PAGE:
US Territories and Freely Associated States

Palm trees and cottage

US-Affiliated Pacific Islands (USAPI)

CDC recognizes the unique historical, geographic, social/demographic, and cultural dynamics for residents in the Caribbean and US-Affiliated Pacific Islands (USAPI) as we work together to prevent, detect and respond to diseases and natural disasters.

Many factors contribute to island residents’ higher rates of chronic diseases, health risk factors, and premature death as compared to other US population groups. In the Pacific, public health challenges in the regions are exacerbated by widely dispersed populations, limited resources, and fragmented health systems.* USAPI also suffer from health threats resulting from climate change, including natural disasters.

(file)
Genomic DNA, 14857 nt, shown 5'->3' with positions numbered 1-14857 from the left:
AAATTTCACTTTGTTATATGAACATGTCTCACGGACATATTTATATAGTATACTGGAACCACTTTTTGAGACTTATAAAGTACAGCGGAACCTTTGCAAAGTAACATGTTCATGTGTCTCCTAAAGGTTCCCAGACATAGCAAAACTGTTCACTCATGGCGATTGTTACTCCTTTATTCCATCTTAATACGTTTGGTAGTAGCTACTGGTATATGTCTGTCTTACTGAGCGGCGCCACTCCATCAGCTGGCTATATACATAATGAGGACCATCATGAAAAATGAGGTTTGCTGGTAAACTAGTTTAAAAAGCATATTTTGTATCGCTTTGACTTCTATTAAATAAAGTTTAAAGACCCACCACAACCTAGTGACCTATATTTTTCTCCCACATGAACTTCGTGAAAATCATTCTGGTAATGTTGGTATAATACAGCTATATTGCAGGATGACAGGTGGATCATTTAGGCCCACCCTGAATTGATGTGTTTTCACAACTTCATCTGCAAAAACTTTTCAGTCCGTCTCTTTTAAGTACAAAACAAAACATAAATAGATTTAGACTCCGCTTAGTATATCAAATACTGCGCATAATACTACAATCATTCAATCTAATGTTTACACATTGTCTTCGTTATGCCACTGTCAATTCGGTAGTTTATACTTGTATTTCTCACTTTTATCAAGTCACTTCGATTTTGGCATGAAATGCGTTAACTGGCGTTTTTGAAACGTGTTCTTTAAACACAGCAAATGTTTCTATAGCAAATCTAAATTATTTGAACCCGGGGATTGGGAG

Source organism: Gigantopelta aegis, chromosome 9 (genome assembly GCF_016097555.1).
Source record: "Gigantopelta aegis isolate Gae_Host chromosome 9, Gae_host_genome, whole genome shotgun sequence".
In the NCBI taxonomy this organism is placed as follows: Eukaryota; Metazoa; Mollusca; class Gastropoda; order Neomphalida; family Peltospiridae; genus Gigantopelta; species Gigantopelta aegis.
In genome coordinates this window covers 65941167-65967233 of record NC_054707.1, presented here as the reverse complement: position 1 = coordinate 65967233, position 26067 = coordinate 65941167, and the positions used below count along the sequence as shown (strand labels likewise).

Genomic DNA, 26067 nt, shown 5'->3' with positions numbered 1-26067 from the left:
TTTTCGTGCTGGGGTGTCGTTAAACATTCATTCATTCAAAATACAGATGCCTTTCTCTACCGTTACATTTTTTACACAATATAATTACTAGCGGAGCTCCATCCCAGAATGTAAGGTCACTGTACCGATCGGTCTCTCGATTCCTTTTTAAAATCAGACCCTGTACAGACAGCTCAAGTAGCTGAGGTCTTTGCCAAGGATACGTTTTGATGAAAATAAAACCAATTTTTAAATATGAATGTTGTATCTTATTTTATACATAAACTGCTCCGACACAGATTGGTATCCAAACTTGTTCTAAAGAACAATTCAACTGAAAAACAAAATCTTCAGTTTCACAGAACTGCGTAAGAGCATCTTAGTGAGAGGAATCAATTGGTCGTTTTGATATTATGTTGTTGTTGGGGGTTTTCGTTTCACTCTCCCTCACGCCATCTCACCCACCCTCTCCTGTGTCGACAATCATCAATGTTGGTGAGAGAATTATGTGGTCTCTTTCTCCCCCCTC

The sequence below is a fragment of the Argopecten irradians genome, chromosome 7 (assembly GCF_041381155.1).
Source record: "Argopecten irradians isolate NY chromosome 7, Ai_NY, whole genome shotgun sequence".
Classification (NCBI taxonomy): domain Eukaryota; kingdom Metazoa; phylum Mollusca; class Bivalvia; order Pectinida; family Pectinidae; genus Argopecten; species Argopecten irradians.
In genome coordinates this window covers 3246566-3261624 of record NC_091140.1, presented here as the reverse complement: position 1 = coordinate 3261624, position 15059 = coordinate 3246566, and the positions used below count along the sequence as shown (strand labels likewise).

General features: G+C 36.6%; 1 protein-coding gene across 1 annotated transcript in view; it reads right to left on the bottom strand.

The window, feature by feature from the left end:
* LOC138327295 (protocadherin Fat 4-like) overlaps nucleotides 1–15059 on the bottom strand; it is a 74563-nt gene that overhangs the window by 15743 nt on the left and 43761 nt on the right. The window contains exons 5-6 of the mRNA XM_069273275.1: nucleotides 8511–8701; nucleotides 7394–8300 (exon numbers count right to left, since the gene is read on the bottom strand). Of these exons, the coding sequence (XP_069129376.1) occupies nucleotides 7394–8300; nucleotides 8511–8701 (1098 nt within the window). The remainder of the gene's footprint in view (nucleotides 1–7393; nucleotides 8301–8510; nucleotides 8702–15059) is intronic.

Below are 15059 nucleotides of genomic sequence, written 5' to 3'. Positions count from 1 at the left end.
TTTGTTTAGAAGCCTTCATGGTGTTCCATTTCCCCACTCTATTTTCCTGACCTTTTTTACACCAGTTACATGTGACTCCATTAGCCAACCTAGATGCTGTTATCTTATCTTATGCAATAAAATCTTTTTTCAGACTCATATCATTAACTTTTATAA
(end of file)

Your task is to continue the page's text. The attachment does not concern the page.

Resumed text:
For example, from January 2017–2018, there were 39 outbreaks that impacted the Pacific region, including influenza-like illness, dengue, measles, Zika, mumps, etc. (WHO for the Western Pacific Region, Pacific Syndromic Surveillance System (PSSS), 2018).

In the Atlantic, Puerto Rico and the US Virgin Islands (USVI) were impacted in 2017 by two category 5 hurricanes (Irma and Maria). In December 2019, Puerto Rico was struck by the first of more than 1,000 earthquakes that are still affecting the island. Limited medical personnel, procurement and shipping limitations are challenges when responding to large scale catastrophic events. In 2020, the US territories and freely associated states are facing even more challenges with the COVID-19 response.

*(Journal of Public Health Practice, 2016, September/October 2016 – Volume 22 – Issue 5 – p 492-495)